Are the Missing Persons the Victims of Conflict we Forget?

Every 30th August is commemorated as the International Day of the Disappeared. In the wake of conflict or other situation of human rights violations the fate of many remains a mystery; thousands of individuals and families are unaware of the fate of their loved ones; are they still alive or have they died as a result of war or conflicts?

Uganda is not without its fair share of enforced disappearances of people from Independence to date. Indeed, nearly every part of Uganda has suffered conflicts which have led to thousands of missing persons.

Surely this should now be taken as a national issue? Having consistently engaged with victims and survivors of war over many years in post-conflict Uganda, it’s just and right for me to bring their plight of the families of those missing as a result of war or conflicts to the attention of the relevant authorities.

In an effort to address various war harms in Uganda, I am happy that in June this year the Uganda Government through the cabinet adopted the Transitional Justice Policy as a framework to address the various war harms in Uganda. 

But how will this be operationalized when the exact number of the Missing Persons in Uganda following the numerous conflicts, have remained unknown? The lack of attention to this issue and limited platforms from which to speak up have left the families of the missing silenced and disempowered, thus raising the lingering question of "Are the missing persons conflict forgotten victims"? Some families have to persevere with the pain of not knowing exactly what happened to their missing children, husbands, wives, brothers, sisters and or relatives.

It’s therefore my humble appeal for this policy to be enacted into the law by the Parliament of Uganda. However, for this policy to effectively address the plight of the missing persons and families, there is need to establish a data base for the missing persons through effective documentation to accurately know the numbers of people missing as a result of war and conflicts in Uganda.

On the 16th August 2019, I attended a memorial prayer supported by the Refugee Law Project at St John Evangelist Minor Seminary, Kiburara, Kasese district in memory of the students who were abducted by the Allied Democratic Forces (ADF) rebels in 1997, an incident in which some students lost their lives in captivity.

The event was organized by former abductees. I had the opportunity to talk with an elderly lady and she narrated to me the story of her son who was abducted by the ADF rebels in 1998, more than twenty years ago. To date they have not heard anything about his fate; whether he is alive or has died. She, like thousands of others in this country, therefore has no closure.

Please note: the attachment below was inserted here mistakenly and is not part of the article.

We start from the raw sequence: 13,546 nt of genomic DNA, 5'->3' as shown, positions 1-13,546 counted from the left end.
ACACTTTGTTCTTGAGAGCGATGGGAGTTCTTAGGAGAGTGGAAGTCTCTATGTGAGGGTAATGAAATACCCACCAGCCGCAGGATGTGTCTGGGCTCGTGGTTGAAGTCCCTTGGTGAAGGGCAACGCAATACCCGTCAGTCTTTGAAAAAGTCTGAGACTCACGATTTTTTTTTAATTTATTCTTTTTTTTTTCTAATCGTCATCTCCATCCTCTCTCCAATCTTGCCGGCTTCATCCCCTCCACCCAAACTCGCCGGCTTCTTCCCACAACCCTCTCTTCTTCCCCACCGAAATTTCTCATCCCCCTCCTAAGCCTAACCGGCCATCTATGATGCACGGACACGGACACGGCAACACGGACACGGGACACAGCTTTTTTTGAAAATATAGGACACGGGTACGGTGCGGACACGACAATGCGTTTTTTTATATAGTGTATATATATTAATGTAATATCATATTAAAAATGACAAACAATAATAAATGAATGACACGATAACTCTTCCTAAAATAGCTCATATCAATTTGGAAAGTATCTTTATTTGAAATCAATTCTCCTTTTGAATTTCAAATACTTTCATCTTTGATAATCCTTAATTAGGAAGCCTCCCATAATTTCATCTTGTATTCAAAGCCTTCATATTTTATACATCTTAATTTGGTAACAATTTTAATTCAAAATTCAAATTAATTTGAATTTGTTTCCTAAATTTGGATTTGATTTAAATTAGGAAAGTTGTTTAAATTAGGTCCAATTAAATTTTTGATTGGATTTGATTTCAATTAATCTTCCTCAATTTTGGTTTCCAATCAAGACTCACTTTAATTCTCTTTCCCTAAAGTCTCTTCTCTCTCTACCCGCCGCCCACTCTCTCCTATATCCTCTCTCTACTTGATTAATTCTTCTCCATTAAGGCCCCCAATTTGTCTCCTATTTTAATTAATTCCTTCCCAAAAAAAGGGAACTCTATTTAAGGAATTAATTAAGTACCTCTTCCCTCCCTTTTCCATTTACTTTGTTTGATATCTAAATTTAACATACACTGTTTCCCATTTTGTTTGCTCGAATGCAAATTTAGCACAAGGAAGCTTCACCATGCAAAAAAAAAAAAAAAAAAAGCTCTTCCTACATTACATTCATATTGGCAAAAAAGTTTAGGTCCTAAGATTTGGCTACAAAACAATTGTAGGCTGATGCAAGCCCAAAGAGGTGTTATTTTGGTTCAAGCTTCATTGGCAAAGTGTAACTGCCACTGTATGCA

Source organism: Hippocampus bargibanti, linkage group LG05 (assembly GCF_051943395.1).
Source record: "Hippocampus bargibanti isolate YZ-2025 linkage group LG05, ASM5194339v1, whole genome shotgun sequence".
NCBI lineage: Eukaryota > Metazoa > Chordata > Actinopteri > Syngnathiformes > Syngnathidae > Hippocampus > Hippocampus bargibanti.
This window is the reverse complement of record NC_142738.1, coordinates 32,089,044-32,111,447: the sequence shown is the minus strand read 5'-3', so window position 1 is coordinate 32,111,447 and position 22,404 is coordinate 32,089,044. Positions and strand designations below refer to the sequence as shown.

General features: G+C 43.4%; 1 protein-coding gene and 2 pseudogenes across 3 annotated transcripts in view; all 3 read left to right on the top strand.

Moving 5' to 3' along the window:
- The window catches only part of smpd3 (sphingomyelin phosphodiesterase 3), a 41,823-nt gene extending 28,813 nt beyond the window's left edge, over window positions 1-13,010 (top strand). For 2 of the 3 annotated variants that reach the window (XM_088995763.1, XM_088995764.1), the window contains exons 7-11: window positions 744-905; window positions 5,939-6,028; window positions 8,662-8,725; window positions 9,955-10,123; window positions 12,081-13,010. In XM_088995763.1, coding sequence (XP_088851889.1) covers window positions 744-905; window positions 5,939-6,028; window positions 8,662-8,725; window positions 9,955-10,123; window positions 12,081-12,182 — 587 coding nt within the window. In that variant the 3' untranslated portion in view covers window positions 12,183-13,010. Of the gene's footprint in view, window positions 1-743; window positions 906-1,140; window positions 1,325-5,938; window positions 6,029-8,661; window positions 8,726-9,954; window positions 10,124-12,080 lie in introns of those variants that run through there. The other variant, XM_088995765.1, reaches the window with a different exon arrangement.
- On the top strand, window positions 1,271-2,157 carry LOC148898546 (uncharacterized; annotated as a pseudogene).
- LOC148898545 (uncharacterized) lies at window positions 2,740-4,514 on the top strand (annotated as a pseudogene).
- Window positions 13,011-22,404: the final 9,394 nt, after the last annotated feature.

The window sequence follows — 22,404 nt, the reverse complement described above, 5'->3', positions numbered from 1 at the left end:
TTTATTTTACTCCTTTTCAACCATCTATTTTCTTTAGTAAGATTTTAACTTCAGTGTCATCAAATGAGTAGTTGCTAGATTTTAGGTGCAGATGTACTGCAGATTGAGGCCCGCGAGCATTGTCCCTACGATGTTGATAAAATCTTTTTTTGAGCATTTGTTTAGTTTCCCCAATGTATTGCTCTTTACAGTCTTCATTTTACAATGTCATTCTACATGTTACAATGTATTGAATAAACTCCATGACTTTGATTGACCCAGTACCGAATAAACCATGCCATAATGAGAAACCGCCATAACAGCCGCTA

These are some of the challenging situations parents and families have with their missing children and relatives. “Parenting the missing” is a painful reality for many in post conflict Uganda, even as they hope that one day they may still see their missing sons, daughters or relatives come back alive. Back home, the pain is often too much for the parents and they urgently need support, not just medical, moral but material ones as well since some of the disappeared could have been sole breadwinners.  

In the absence of a policy framework to support families of the missing in post conflict Uganda, I have been impressed by some local initiatives by conflict-affected communities in some parts of the country.   

One such initiative that stands out for me is located at Dure along the Gulu-Kitgum highway in Pader district. This is spearheaded by the clan chief of Paibwore with support from the Refugee Law Project. The community built a “missing person’s hut” in which the names and details of missing persons are stored. Various traditional rituals are performed by calling the names of the missing persons, an act traditionally performed to instigate closure to the families of the missing and as a healing therapy for those in pain.

On top of that, the families have formed various income generating activities to empower them economically since some of the missing were bread winners in their respective homes. Further, within the group they have counselors to offer psychosocial support to those families needing a shoulder to lean on.  

While many organizations have created platforms to speak about the plight of the missing persons and their families with full support from various local government structures, there has been little support or will from the central government over time and this has been frustrating to a number of organizations.

As Uganda joins the rest of the world in commemorating the International Day of the Disappeared, my prayer is that the day should serve to remind us of the plight of the Missing Persons and their families, including the numerous problems and challenges these groups face on a daily basis.

Francis Nono is a Community Outreach Officer at the Refugee Law Project Email: This email address is being protected from spambots. You need JavaScript enabled to view it.



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